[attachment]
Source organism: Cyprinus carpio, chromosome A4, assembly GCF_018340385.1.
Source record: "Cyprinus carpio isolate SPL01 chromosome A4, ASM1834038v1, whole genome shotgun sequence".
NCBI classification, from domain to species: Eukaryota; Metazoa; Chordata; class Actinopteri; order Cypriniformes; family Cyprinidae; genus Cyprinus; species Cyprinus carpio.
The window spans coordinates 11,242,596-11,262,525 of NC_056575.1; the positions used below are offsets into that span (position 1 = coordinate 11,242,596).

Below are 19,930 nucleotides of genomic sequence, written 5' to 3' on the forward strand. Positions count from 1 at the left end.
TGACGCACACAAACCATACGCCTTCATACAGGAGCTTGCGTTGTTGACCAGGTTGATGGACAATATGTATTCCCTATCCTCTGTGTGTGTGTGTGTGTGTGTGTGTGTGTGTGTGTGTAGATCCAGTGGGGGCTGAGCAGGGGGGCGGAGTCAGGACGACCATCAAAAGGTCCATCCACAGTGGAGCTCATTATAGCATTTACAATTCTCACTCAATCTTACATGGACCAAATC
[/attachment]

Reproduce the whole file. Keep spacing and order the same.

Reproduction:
Source organism: Cyprinus carpio, chromosome A4, assembly GCF_018340385.1.
Source record: "Cyprinus carpio isolate SPL01 chromosome A4, ASM1834038v1, whole genome shotgun sequence".
NCBI classification, from domain to species: Eukaryota; Metazoa; Chordata; class Actinopteri; order Cypriniformes; family Cyprinidae; genus Cyprinus; species Cyprinus carpio.
The window spans coordinates 11,242,596-11,262,525 of NC_056575.1; the positions used below are offsets into that span (position 1 = coordinate 11,242,596).

Below are 19,930 nucleotides of genomic sequence, written 5' to 3' on the forward strand. Positions count from 1 at the left end.
TGACGCACACAAACCATACGCCTTCATACAGGAGCTTGCGTTGTTGACCAGGTTGATGGACAATATGTATTCCCTATCCTCTGTGTGTGTGTGTGTGTGTGTGTGTGTGTGTGTGTGTAGATCCAGTGGGGGCTGAGCAGGGGGGCGGAGTCAGGACGACCATCAAAAGGTCCATCCACAGTGGAGCTCATTATAGCATTTACAATTCTCACTCAATCTTACATGGACCAAATC